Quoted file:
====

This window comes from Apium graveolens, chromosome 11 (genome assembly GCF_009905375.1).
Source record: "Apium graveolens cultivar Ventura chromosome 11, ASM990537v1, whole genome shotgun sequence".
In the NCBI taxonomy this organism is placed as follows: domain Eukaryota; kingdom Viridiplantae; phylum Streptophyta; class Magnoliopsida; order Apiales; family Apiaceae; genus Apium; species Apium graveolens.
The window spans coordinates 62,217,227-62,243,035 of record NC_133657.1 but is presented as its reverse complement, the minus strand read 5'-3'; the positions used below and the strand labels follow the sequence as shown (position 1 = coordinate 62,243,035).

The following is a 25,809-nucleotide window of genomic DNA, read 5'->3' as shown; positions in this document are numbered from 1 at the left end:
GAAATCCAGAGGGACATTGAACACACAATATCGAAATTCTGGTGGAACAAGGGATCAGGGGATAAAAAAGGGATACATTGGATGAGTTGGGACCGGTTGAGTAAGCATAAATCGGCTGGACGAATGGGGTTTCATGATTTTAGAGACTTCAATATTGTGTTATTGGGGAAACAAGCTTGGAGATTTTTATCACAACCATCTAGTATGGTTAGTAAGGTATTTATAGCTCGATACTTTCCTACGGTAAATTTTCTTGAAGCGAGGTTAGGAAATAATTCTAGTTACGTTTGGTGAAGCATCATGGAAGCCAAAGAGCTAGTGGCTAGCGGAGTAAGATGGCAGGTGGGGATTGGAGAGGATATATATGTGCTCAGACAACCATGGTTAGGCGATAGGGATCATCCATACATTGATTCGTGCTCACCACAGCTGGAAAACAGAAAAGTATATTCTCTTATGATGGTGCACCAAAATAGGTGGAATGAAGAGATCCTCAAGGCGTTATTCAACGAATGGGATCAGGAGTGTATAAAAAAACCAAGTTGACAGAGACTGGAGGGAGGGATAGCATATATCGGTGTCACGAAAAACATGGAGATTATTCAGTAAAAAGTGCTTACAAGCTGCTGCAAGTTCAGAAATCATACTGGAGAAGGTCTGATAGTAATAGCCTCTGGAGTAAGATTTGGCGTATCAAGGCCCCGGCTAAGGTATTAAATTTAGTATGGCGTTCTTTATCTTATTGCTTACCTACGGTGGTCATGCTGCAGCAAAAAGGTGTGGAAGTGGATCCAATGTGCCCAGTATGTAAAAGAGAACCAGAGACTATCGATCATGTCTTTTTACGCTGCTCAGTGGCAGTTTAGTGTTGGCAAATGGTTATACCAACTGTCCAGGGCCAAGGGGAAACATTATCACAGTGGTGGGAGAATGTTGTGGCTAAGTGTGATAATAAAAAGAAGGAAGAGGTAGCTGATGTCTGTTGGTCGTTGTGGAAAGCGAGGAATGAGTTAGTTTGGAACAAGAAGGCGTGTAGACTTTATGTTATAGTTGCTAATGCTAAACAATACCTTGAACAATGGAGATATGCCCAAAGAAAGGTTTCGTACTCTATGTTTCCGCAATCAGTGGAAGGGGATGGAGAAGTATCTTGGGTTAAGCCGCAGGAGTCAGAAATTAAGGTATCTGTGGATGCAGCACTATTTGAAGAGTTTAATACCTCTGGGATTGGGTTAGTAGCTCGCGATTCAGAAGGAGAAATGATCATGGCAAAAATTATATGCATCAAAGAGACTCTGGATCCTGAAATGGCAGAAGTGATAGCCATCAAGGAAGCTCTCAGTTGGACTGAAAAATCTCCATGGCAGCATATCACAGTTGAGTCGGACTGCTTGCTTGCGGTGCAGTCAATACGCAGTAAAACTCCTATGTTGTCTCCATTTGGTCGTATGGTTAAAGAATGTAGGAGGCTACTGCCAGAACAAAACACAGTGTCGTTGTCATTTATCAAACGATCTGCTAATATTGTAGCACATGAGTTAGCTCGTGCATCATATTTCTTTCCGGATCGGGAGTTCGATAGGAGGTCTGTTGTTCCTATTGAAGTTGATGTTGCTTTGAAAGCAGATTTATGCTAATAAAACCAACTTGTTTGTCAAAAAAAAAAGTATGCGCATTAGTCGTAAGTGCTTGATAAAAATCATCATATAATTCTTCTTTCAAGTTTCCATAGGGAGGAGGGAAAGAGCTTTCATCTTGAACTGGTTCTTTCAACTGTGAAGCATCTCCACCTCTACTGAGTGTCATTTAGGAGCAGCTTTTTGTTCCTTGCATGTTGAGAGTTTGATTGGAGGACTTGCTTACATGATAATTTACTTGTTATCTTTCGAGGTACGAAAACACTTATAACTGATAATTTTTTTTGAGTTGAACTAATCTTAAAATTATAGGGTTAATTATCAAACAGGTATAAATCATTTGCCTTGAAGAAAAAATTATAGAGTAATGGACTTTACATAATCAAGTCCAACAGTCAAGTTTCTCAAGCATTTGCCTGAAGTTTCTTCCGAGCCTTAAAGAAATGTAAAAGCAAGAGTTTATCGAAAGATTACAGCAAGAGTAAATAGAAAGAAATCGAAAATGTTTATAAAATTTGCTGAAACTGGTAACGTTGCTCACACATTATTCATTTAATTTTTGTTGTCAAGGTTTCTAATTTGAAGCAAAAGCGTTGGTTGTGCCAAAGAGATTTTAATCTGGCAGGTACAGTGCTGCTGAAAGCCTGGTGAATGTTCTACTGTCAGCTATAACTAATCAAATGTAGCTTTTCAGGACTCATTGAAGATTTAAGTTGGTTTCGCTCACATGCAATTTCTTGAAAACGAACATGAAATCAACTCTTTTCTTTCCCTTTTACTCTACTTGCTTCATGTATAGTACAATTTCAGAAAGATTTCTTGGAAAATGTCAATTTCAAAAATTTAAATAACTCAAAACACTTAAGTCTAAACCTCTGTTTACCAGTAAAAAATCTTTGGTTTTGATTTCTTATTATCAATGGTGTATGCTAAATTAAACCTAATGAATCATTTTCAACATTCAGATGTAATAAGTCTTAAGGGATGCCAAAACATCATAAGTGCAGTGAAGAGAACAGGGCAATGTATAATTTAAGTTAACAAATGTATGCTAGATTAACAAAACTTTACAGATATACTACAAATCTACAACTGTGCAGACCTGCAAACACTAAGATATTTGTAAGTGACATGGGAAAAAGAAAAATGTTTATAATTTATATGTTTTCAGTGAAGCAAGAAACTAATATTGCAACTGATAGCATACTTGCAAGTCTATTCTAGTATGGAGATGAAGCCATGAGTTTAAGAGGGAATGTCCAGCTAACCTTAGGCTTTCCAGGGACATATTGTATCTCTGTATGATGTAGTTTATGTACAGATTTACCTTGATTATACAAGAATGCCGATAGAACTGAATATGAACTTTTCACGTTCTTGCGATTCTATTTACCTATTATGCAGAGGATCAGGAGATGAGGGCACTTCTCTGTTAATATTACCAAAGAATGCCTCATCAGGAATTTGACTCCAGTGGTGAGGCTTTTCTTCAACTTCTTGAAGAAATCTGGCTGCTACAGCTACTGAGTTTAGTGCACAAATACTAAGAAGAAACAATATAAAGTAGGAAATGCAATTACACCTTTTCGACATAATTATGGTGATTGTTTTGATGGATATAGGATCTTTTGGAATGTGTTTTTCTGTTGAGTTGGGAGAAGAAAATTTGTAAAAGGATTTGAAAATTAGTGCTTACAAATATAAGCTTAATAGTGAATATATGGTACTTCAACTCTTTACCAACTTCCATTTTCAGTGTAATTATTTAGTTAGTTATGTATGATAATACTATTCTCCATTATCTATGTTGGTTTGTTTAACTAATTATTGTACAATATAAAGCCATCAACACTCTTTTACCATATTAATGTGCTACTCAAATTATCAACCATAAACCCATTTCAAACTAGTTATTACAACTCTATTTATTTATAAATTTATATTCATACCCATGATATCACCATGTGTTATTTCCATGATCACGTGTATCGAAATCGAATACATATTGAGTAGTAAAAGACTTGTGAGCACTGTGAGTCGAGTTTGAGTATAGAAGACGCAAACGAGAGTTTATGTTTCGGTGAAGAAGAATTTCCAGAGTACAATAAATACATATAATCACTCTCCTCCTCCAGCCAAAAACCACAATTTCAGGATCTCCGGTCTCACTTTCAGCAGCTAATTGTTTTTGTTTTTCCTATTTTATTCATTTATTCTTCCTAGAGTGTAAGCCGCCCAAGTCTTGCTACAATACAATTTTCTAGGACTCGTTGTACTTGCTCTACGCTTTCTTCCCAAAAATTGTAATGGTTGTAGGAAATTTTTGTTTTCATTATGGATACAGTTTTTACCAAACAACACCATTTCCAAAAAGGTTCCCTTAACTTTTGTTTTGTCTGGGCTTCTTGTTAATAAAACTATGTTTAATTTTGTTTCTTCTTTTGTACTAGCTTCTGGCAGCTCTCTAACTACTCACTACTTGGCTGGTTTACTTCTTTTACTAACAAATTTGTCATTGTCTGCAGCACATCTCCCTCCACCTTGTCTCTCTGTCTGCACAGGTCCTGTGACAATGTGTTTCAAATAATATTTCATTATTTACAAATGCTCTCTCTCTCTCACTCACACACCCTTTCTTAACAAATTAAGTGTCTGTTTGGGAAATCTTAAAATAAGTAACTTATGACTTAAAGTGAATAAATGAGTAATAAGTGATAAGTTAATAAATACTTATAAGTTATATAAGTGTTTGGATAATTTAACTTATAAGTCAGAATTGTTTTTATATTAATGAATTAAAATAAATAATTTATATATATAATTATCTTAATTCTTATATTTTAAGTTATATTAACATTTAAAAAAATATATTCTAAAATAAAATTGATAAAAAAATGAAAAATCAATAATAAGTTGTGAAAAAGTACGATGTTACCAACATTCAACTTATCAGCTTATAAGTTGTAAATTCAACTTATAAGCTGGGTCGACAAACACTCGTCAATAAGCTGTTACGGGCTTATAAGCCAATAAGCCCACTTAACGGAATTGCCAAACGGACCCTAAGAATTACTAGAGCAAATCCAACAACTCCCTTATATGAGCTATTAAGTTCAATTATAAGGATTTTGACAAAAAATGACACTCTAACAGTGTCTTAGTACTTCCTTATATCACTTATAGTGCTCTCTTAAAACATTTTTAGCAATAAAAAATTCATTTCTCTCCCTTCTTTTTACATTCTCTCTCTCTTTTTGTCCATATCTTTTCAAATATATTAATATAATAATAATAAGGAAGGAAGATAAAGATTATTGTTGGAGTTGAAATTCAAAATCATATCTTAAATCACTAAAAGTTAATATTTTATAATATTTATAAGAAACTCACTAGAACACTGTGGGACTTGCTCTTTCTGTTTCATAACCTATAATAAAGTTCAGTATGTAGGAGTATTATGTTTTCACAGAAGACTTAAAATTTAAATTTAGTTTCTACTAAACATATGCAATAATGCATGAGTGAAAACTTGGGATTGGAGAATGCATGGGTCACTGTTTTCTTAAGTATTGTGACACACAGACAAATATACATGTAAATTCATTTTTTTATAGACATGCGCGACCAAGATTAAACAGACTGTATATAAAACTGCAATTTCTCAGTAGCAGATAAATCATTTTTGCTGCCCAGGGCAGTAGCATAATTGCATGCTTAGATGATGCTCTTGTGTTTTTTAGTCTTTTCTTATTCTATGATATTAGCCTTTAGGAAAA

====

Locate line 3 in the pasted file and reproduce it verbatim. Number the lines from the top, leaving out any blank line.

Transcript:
In the NCBI taxonomy this organism is placed as follows: domain Eukaryota; kingdom Viridiplantae; phylum Streptophyta; class Magnoliopsida; order Apiales; family Apiaceae; genus Apium; species Apium graveolens.